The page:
Queen Cleopatra Director Pushes Back On ‘Blackwashing’ Claims

Tina Gharavi, director of the upcoming second season of Netflix‘s African Queens focusing on ancient Egyptian Queen Cleopatra, is pushing back on the claims that her season is engaging in “blackwashing.”

In an opinion piece published by Variety, Gharavi wrote about how she took it upon herself to cast a Black actor as Cleopatra because the time had come to portray such a monumental historical figure in a new and different light. “Doing the research, I realized what a political act it would be to see Cleopatra portrayed by a Black actress,” Gharavi wrote. “For me, the idea that people had gotten it so incredibly wrong before…meant we had to get it even more right.”


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Elizabeth Taylor’s Cleopatra

Gharavi made several references to Elizabeth Taylor’s Cleopatra in 1963, arguing that the casting of a white actor in the role should have produced a similar amount of fury, given its all but certain historical inaccuracy. “We need to have a conversation with ourselves about our colorism… and the internalized white supremacy that Hollywood has indoctrinated us with.” She also referenced the recent controversial casting of Gal Gadot as Cleopatra in an upcoming film.

Netflix caused an uproar among fans in April when it announced that Black actor Adele James, best known for her role in the British drama series Casualty, would be playing the ancient Egyptian ruler in the upcoming season, which will consist of four parts. Jada Pinkett Smith, who both produces and narrates the series, has defended the casting, arguing that it was done in part in a “nod” to the long-running conversation regarding Cleopatra’s racial ambiguity.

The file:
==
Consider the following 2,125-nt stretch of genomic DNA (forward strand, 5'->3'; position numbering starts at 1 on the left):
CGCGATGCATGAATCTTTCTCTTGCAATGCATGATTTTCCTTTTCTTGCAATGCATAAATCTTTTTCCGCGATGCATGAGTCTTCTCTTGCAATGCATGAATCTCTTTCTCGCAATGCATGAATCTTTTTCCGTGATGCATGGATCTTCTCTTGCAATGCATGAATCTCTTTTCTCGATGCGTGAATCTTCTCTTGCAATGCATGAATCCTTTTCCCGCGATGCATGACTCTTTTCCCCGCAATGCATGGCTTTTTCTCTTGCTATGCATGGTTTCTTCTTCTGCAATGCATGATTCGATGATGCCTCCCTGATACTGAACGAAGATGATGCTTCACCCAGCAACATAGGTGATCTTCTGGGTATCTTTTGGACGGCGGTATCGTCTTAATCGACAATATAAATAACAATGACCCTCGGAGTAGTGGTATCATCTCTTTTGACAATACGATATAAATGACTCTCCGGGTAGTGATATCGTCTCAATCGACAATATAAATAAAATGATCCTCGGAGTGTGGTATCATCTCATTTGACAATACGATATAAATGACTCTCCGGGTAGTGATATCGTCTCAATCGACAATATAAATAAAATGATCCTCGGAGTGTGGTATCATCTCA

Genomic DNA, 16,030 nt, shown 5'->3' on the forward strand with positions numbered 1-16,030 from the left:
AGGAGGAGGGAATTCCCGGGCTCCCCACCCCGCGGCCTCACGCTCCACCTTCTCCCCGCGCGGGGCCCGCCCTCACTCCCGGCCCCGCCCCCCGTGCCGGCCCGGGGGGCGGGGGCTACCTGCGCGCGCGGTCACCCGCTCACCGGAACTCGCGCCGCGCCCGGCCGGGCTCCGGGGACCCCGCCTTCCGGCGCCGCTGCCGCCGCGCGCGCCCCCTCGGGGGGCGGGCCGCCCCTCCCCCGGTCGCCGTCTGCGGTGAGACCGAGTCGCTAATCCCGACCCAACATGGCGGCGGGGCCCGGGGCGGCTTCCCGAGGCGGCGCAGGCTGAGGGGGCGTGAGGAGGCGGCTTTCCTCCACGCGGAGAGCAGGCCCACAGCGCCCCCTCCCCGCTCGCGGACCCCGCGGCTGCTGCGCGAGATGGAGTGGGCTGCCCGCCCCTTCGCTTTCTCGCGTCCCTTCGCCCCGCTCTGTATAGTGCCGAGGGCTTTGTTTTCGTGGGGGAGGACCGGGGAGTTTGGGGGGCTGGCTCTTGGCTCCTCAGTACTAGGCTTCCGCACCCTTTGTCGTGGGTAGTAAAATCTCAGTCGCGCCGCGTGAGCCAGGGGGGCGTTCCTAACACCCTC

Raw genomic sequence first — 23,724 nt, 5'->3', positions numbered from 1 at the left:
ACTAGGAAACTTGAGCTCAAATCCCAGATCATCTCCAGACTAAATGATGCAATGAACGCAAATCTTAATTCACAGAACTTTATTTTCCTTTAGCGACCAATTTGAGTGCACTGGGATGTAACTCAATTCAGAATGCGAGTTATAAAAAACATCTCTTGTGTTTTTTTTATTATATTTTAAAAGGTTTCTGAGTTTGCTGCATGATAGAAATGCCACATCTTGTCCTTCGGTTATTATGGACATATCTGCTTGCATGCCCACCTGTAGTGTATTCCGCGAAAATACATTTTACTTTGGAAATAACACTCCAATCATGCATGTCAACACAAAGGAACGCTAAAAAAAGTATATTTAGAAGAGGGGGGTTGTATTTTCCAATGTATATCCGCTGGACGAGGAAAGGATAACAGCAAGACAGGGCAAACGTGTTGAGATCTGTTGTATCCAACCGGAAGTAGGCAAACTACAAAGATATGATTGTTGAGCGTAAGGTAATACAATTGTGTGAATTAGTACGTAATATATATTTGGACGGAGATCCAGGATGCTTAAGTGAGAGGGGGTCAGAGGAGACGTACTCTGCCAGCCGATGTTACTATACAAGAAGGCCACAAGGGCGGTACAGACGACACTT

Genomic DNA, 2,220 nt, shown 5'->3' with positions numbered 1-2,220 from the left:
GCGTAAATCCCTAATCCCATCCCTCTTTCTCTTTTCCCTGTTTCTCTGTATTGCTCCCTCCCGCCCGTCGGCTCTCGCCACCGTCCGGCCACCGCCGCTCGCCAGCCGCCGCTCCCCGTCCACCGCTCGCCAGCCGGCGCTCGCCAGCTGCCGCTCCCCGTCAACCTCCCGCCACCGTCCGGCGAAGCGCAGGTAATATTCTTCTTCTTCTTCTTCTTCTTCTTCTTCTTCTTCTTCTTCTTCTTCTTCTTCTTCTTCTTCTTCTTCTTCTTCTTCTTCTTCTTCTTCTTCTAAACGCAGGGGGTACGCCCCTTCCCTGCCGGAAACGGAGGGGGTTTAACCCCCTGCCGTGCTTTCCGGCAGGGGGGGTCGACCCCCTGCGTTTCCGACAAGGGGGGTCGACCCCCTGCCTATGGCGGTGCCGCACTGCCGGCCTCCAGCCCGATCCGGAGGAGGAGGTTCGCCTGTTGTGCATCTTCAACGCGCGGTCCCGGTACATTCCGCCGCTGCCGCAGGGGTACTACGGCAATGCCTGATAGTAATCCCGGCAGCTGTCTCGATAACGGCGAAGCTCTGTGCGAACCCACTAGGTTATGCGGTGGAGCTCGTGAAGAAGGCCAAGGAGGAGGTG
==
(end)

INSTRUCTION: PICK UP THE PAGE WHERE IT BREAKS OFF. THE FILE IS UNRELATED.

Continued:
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Gharavi Criticizes Responses From Egypt

Gharavi, who is Persian, added that part of the reason why she believed there was such backlash to the casting was because many Egyptians objected to the idea of Cleopatra as Black, and therefore themselves as “Africans.” Gharavi wrote that she was “okay” with this criticism. Indeed, the controversy ran so deep in Egypt that an Egyptian lawyer even sued Netflix for not casting a lighter-skinned actor for the role, and demanded that the streaming platform be banned in the country.

As Gharavi points out, Cleopatra had a very mixed and somewhat ambiguous background — partly Macedonian Greek and Egyptian on her father’s side, though her mother’s identity is largely unknown — meaning it is unlikely that she was either fully Black or white. In any case, her heritage and appearance has long been debated, and it is unlikely the debate will ever be fully settled.

Season 2 of African Queens will premiere on Netflix on May 11.

Source: Variety

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